²⁶ In the sixth month the angel Gabriel was sent from God to a city of Galilee named Nazareth, ²⁷ to a virgin betrothed to a man whose name was Joseph, of the house of David. And the virgin's name was Mary. ²⁸ And he came to her and said, “Greetings, O favored one, the Lord is with you!” ²⁹ But she was greatly troubled at the saying, and tried to discern what sort of greeting this might be. ³⁰ And the angel said to her, “Do not be afraid, Mary, for you have found favor with God. ³¹ And behold, you will conceive in your womb and bear a son, and you shall call his name Jesus. ³² He will be great and will be called the Son of the Most High. And the Lord God will give to him the throne of his father David, ³³ and he will reign over the house of Jacob forever, and of his kingdom there will be no end.”
³⁴ And Mary said to the angel, “How will this be, since I am a virgin?”
³⁵ And the angel answered her, “The Holy Spirit will come upon you, and the power of the Most High will overshadow you; therefore the child to be born will be called holy—the Son of God. ³⁶ And behold, your relative Elizabeth in her old age has also conceived a son, and this is the sixth month with her who was called barren. ³⁷ For nothing will be impossible with God.” ³⁸ And Mary said, “Behold, I am the servant of the Lord; let it be to me according to your word.” And the angel departed from her.
Oh, that we might all have Mary’s faith! The picture of surrendered devotion, Mary has been an inspiration to countless Christians for two thousand years.
Luke clearly loves the faith of this young woman. Still, while many have romanticized her faith, Luke does not fail to include something significant: initially, she was troubled. As humbled (or reluctant) as Mary might have been to admit it, Luke knows that Gabriel’s greeting greatly troubled and even scared her. Like Zechariah not too long before, she had to be reminded not to fear. So how did she get from greatly troubled by the angel’s words to fully surrendered to them?
Her faith was encouraged.
Gabriel is interesting. He stands in the presence of God. He is sent with good news to God’s servants. He seems to be quite joyful, yet sternly expects to be believed, because he speaks the words God sends him to speak—words that will be fulfilled.
The angel referred to promises and names throughout their conversation. Everything he said to Mary was loaded with meaning from the Old Testament Scriptures. The virgin birth. The throne of David. The everlasting kingdom. “Isaiah spoke of these things, remember?” he seemed to imply. God is a keeper of promises. And unlike our promises, his are accompanied by matchless power.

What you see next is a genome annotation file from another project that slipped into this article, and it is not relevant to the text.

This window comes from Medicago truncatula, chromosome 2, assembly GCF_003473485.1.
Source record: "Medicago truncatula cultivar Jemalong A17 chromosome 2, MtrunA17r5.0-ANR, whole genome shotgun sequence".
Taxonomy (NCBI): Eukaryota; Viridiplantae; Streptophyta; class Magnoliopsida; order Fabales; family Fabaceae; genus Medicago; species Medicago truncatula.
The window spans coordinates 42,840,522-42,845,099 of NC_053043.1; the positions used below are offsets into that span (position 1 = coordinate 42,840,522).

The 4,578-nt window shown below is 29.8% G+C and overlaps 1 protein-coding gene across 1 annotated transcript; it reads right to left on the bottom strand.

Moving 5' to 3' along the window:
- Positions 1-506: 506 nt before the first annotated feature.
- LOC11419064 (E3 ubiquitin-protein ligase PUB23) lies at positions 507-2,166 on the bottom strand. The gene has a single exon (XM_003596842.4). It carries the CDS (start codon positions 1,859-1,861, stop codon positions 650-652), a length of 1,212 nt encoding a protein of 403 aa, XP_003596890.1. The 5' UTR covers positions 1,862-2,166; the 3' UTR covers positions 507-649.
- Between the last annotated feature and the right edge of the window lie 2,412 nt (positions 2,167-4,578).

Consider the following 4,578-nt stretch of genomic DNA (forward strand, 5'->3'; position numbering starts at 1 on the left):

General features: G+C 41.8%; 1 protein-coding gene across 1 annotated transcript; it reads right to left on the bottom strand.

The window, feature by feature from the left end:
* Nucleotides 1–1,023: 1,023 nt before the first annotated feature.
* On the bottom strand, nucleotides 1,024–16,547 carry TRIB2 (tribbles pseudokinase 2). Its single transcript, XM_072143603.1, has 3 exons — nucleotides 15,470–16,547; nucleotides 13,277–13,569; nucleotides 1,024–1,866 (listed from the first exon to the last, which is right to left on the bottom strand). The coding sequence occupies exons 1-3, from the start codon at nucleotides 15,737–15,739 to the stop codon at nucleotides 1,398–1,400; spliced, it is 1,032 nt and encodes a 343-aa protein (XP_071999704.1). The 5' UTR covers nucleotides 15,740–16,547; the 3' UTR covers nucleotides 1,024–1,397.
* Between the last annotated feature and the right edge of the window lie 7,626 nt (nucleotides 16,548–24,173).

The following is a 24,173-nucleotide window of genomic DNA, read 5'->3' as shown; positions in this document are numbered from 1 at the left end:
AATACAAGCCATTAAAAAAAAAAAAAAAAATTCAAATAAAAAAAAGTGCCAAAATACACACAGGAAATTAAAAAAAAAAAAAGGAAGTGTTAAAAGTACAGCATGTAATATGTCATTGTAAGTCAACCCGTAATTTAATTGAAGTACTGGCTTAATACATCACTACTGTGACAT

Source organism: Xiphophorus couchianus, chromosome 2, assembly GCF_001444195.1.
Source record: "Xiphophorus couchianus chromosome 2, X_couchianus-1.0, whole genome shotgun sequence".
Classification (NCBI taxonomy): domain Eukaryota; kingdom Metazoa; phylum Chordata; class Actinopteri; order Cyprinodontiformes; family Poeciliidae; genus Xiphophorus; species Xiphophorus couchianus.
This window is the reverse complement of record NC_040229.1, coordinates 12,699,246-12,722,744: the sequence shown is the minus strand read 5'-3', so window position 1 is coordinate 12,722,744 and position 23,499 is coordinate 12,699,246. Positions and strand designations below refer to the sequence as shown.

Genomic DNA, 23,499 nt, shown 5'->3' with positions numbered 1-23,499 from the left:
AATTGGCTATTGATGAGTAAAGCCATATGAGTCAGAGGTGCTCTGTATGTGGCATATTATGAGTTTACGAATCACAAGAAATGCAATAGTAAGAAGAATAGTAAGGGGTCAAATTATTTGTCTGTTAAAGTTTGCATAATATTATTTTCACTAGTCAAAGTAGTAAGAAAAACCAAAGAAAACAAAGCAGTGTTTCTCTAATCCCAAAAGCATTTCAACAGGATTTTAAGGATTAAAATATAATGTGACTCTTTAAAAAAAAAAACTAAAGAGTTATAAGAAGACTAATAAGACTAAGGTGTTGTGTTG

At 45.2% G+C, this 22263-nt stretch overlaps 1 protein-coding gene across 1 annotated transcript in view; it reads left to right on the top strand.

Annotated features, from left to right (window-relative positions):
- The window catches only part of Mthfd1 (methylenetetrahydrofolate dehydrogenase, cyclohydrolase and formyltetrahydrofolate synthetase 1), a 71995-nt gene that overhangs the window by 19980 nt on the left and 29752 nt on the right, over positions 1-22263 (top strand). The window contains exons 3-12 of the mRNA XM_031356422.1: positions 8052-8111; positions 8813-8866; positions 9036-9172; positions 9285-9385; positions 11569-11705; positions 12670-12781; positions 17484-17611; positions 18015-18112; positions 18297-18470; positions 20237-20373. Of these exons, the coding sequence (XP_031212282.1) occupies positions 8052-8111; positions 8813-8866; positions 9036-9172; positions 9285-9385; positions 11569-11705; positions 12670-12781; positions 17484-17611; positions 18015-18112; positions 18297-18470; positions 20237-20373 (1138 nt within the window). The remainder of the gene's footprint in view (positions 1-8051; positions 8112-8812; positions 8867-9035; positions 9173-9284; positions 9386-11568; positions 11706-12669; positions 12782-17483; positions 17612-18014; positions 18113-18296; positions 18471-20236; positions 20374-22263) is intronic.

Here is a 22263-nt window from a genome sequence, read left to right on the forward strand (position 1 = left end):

As we read about Mary’s encounter with Gabriel, we are reminded of Zechariah’s encounter earlier. When presented with God’s promise of a son, Zechariah asked, “How shall I know?” He was struck mute because of his unbelief. The world cries, “Barren! Hopeless! Impossible!” But God says, “It WILL be.” Mary was blessed because she believed that God would fulfill what he promised.
Encouraged, filled with faith in the One who is faithful, Mary could move forward with the confidence to say, “Behold, I am the Lord’s servant. Let it be to me according to your word.”
We gather in reverence to exalt you, O Faithful One, the Keeper of Promises. Your sovereignty and might are boundless!
We must confess and repent of our shameful unbelief. We know you to be a promise-fulfiller and yet we live fearfully as if we are sustained by our own strength. Lord, grant us forgiveness for the ways we fail to be faithful.
Instill in us a deeply rooted sense of wonder. Let us marvel at the endless possibilities that an infinite God might offer—for nothing is impossible for you! Who are we not to bow down to a God such as this?
Remind us, like Zechariah and Mary before us, not to fear.
In the quiet, mundane, everyday tasks of life that nobody is watching: give us the fortitude to be faithful.
In longsuffering and hardship: give us the endurance to be faithful.
When our children’s eyes are upon us: strengthen us to be faithful.
When the world is watching, their critiques at the ready, waiting to pounce: give us the courage to be faithful.
Lord, we humbly beg of you: give us the faith to lift our hoarse and shaky voices and say, “Behold, I am the Lord’s servant. Let it be to me according to your word.”
Christmas Eve at Coram Deo
You are invited to join us on Christmas Eve, December 24, at 4, 5, or 6 pm for one of our candlelight services. Together, we will sing Christmas carols, hear the Christmas story proclaimed from God's Word, and, of course, light candles to remind each other of God's light shining into the darkness through the arrival of His son, Jesus Christ. Children are invited to join their parents for these family-friendly services and no child care will be provided. We hope to see you there!